Talking about her journey as a woman social entrepreneur, Amin says that being a woman has never hindered her work. “Well, I am not a trained social worker,” says Amin. Social workers help people deal with personal and social problems in a variety of settings, some of which include hospitals, schools, community, health, drug and alcohol, local government, state and commonwealth government departments.
“I have been privileged to work in a variety of these settings but I have basically served women and children. I have also worked in the pediatrics department where my responsibilities included assisting and interacting with parents and providing information to help them support their child in the hospital. I have provided counseling services to ex-servicemen and their families. I have also been a counselor with the family court helping separated parents to sort out their children arrangements and visitation details,” adds Amin.
She further adds that it is an enabling environment and a space where women can grow. It helps them innovate and bring out their creativity.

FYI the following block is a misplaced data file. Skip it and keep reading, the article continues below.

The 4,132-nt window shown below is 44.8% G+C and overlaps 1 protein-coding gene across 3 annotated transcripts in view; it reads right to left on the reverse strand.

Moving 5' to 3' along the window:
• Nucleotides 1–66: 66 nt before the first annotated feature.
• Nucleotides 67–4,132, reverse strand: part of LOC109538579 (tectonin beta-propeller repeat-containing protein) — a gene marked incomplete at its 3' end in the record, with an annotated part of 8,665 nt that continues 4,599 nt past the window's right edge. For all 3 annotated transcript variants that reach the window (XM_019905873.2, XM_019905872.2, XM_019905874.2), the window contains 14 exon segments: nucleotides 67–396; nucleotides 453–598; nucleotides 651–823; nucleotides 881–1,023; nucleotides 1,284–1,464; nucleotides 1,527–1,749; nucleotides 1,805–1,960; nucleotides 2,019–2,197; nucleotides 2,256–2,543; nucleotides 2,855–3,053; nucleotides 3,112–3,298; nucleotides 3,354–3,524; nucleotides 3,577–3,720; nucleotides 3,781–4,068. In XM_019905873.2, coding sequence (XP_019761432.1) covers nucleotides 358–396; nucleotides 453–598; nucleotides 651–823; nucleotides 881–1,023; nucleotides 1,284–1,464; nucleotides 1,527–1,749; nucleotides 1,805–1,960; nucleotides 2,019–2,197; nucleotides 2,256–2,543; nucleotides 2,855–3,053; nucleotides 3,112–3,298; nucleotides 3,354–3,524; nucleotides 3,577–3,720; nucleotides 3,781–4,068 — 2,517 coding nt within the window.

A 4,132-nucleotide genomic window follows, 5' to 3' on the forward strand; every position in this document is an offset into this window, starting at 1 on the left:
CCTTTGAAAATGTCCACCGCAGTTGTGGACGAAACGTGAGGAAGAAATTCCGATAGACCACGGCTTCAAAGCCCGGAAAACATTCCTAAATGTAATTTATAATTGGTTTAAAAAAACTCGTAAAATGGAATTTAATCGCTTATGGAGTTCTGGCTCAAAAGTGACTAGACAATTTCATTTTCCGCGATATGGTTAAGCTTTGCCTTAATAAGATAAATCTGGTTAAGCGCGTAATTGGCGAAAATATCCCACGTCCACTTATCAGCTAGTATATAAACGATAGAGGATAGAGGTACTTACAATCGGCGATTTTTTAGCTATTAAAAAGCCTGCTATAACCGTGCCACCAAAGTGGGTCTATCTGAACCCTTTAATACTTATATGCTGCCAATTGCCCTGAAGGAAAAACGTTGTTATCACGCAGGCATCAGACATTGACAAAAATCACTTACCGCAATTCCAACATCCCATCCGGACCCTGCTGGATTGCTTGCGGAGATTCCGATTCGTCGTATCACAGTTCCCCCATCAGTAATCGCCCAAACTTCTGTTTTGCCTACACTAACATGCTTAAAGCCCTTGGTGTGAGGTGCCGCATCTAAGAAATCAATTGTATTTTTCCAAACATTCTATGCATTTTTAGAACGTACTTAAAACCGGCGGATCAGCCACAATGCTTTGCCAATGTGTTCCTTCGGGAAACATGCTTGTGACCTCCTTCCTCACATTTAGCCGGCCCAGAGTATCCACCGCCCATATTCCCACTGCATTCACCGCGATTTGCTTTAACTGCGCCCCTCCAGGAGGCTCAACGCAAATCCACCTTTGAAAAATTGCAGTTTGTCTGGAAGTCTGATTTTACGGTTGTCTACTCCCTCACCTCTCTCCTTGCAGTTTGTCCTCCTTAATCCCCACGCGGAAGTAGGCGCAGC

Profession Vs Social
According to Amin, nobody teaches the social values. She says it is through direct interaction and immersion with the people that one gets to understand the importance and relevance of these values. “It made me realise that this is where the real work lies,” says Amin.
“The kind of job that I do involves working with families which are going through a difficult period in their lives. So it’s hard to say that I am a professional. However, I find it rewarding when I am able to make a positive difference in their lives, particularly the children,” says Amin.